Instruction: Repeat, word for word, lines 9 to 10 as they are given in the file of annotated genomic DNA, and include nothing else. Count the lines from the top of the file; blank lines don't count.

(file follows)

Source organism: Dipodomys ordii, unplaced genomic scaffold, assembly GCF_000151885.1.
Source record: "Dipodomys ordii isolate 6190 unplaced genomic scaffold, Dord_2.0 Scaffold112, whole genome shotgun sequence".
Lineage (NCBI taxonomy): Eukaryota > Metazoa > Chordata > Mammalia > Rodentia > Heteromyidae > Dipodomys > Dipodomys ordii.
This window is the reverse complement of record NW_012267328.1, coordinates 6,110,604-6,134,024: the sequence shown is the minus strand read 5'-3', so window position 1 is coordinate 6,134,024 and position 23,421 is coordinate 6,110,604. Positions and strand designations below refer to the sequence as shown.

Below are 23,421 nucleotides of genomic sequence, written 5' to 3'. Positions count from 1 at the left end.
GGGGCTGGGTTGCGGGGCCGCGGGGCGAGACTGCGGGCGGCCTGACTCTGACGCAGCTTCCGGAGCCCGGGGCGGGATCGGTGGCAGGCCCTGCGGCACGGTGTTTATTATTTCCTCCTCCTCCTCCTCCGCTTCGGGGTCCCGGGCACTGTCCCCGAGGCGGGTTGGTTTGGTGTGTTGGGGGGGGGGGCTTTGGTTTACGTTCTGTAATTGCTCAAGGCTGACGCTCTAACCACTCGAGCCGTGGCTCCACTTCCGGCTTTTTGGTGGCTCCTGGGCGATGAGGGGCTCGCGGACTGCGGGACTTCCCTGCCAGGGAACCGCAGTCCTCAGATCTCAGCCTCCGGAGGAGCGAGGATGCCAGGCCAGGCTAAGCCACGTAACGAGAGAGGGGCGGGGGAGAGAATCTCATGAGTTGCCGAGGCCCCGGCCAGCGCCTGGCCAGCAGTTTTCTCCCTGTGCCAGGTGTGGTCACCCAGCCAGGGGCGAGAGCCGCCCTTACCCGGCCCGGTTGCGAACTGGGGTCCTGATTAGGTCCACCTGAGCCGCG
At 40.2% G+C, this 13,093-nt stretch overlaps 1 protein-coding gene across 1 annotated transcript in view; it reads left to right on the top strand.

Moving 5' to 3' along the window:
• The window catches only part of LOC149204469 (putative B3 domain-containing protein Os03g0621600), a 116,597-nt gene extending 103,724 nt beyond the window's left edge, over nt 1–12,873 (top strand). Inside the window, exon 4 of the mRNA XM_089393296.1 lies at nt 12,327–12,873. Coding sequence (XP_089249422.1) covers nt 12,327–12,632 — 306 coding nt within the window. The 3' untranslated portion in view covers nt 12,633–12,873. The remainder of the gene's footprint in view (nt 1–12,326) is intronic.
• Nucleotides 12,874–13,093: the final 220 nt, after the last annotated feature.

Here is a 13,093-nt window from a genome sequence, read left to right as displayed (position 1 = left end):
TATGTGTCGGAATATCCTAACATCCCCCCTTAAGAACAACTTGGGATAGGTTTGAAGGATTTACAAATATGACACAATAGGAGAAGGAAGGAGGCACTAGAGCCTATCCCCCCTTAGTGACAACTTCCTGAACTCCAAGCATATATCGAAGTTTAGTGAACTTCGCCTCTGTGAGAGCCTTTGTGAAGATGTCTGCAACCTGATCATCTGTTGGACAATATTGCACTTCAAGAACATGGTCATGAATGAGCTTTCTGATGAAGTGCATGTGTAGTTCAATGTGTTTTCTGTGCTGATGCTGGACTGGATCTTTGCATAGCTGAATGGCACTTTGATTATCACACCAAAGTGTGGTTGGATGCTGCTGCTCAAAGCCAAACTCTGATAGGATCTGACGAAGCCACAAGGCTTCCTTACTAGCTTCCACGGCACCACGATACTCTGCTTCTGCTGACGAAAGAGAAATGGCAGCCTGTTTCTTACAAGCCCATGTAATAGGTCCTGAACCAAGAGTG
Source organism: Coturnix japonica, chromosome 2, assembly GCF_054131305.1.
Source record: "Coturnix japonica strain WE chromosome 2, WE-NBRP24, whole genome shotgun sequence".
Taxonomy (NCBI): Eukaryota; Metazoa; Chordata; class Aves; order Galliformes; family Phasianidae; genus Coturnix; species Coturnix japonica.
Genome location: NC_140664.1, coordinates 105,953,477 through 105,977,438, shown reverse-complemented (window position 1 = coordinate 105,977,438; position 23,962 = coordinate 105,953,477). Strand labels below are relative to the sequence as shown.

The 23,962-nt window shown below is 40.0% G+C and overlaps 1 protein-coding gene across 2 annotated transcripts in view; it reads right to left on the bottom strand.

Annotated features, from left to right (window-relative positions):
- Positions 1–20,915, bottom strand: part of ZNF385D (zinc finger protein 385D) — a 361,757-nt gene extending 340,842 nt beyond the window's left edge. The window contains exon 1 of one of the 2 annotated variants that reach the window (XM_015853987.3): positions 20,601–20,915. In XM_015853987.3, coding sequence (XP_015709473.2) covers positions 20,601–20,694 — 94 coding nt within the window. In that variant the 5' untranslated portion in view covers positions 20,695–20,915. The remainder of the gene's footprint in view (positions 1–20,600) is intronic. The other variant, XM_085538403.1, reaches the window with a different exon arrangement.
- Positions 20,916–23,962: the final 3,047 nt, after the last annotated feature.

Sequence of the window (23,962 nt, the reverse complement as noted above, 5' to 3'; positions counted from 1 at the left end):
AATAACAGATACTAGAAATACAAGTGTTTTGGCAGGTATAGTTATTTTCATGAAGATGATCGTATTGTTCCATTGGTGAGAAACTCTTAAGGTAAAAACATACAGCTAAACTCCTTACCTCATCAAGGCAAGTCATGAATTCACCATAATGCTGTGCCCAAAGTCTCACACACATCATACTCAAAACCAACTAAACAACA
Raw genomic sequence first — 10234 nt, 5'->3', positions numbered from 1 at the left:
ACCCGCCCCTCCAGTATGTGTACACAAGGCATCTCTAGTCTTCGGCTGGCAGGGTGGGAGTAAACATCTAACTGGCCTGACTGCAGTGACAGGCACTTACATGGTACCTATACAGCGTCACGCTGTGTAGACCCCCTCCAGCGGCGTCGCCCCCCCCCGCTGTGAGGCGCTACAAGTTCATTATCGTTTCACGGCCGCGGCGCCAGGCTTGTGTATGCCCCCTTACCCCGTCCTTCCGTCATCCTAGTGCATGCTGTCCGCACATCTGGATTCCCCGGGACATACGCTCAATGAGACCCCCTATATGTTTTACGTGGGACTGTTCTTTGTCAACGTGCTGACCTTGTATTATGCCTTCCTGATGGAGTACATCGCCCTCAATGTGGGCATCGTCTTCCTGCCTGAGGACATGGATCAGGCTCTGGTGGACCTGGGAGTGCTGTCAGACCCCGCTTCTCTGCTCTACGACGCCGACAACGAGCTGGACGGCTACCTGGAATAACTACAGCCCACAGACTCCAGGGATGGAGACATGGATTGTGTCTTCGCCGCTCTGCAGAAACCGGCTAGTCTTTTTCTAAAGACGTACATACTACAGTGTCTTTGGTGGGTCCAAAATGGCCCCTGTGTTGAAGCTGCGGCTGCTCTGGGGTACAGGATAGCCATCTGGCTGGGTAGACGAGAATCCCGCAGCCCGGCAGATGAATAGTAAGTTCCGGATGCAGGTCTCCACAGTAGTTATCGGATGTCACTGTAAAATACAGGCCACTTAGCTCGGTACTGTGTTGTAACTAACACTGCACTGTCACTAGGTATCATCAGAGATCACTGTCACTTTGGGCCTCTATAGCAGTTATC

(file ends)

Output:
• The window catches only part of LOC149204469 (putative B3 domain-containing protein Os03g0621600), a 116,597-nt gene extending 103,724 nt beyond the window's left edge, over nt 1–12,873 (top strand). Inside the window, exon 4 of the mRNA XM_089393296.1 lies at nt 12,327–12,873. Coding sequence (XP_089249422.1) covers nt 12,327–12,632 — 306 coding nt within the window. The 3' untranslated portion in view covers nt 12,633–12,873. The remainder of the gene's footprint in view (nt 1–12,326) is intronic.
• Nucleotides 12,874–13,093: the final 220 nt, after the last annotated feature.